Quad History
The history of the Acoustical Manufacturing Company, Huntingdon, England is a long and interesting one. I intend to cover it very superficially here, but yet provide a reasonable framework in which...

The history of the Acoustical Manufacturing Company, Huntingdon, England is a long and interesting one. I intend to cover it very superficially here, but yet provide a reasonable framework in which we can place the Quad ESL, perhaps their best known product. For a more complete look at the Acoustical Manufacturing Company I would recommend a read of Ken Kessler’s excellent book - Quad - The Closest Approach - published by IAG in 2003.

Peter James Walker was born in 1916 and educated at Oundle, England. He worked for EMI and GEC, and founded the Acoustical Manufacturing Company in 1936. In his own words:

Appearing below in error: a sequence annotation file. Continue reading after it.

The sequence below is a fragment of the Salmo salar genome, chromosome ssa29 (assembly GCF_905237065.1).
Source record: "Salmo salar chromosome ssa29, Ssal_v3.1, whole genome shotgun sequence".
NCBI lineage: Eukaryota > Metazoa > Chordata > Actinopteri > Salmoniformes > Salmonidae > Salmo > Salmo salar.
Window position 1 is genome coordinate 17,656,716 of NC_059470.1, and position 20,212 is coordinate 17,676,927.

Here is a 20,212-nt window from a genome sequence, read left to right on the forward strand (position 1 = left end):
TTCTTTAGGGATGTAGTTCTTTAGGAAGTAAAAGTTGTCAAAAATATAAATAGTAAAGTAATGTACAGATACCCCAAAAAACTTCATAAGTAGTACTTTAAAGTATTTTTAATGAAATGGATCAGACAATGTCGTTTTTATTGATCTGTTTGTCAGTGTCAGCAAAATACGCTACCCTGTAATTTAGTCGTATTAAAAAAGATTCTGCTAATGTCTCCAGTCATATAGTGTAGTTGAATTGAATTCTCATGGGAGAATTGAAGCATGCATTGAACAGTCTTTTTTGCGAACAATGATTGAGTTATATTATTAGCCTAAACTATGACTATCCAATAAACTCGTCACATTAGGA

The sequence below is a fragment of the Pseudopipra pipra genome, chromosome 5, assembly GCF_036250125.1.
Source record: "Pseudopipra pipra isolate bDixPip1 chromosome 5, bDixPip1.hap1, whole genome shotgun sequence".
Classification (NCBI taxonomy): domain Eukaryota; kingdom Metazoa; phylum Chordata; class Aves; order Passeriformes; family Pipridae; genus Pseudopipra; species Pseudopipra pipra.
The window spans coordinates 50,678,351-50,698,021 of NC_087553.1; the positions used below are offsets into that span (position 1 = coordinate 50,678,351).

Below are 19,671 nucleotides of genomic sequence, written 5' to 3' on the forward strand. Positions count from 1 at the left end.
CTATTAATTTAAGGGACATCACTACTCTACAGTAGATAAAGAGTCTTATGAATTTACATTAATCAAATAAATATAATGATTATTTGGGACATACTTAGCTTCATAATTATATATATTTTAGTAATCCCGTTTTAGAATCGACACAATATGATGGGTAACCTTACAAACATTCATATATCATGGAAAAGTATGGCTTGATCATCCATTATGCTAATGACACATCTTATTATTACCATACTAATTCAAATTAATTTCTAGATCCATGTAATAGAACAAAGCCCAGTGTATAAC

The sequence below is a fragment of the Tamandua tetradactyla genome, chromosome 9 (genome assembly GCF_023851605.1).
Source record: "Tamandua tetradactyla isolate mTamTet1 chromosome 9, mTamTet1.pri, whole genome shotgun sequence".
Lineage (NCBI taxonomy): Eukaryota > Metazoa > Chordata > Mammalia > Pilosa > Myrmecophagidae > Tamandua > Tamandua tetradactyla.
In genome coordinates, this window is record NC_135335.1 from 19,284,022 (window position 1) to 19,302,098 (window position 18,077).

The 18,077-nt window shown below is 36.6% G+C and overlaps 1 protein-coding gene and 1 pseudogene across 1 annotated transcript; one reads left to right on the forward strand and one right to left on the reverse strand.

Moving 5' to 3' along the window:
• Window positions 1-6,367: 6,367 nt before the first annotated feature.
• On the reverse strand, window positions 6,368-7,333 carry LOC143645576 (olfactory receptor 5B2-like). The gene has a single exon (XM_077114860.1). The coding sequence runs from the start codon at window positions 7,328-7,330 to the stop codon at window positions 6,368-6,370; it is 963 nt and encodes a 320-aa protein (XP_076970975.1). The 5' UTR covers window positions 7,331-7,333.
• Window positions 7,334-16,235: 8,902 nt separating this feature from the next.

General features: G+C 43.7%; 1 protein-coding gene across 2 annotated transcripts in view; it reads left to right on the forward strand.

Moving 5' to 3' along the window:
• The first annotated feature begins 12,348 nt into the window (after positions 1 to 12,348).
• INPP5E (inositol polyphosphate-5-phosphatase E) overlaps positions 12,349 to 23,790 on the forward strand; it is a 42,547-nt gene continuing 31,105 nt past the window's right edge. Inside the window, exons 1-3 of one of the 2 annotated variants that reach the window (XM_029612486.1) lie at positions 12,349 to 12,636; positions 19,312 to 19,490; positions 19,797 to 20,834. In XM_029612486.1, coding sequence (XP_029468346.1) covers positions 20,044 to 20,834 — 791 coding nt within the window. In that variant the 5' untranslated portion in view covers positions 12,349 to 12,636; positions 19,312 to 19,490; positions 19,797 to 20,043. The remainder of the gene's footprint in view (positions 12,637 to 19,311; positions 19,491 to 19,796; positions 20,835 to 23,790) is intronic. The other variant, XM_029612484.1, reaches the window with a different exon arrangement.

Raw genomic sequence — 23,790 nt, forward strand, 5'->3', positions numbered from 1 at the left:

"No, I didn't start with manufacturing, that was after. I worked for a firm selling amplifiers. I sold an amplifier one day for thirty pounds, and I thought, 'Well, I dunno, the parts here can only cost five pounds, I could buy these parts, put it together one day and sell it the next day and make twenty-five pounds, couldn't I?' Very much better than the less than two pounds a week I was getting at the time. So I handed in my notice and started. That was doing public address though. I was installing a couple of loudspeakers and a microphone in a dance hall or cinema, which was never very lucrative. We struggled with that for a number of years. The difficulty there was that you'd got to produce the maximum number of Watts for the minimum number of pounds, and if people wanted a really good job they'd go for the big names like EMI or Standard Telephone. Everything had to be tendered (bid for). People would either take the cheapest, and the cheapest bloke always lost money anyway, or they took the most well-known, which we weren't. We were in the middle. We started in high fidelity before the war. But Paul Voigt, when he was in England, was making a much better loudspeaker than anyone else, but two a week was his maximum sale. It cost thirty-five pounds, which I suppose in present day terms would be about six hundred pounds. It was very expensive. But he couldn't do it on his own because there was no high fidelity market. You've go to have a lot of people making things, to get the advantage of the group advertising. In 1937 or '38 I made a high fidelity amplifier, push-pull, 25 Watt, triode, direct-coupled, with feedback. Oh yes, very good. But you couldn't really sell these things, partly because the records in those days were all 78 with a lot of scratch. People said, 'What's all that frying bacon noise?' The BBC was very good. For the speakers, we had the voigt, there was also an infinite baffle in those days, in fact, before the war, we had an acoustic suspension speaker in the Audiom 8. It had a fundamental resonance in free air of 16Hz., and was stuck in a three cubic foot box, which forced it to 50 Hz. It was an acoustic suspension speaker, and that was around 1937 or so. But again, there wasn't a big sale for this because there wasn't a high fidelity market."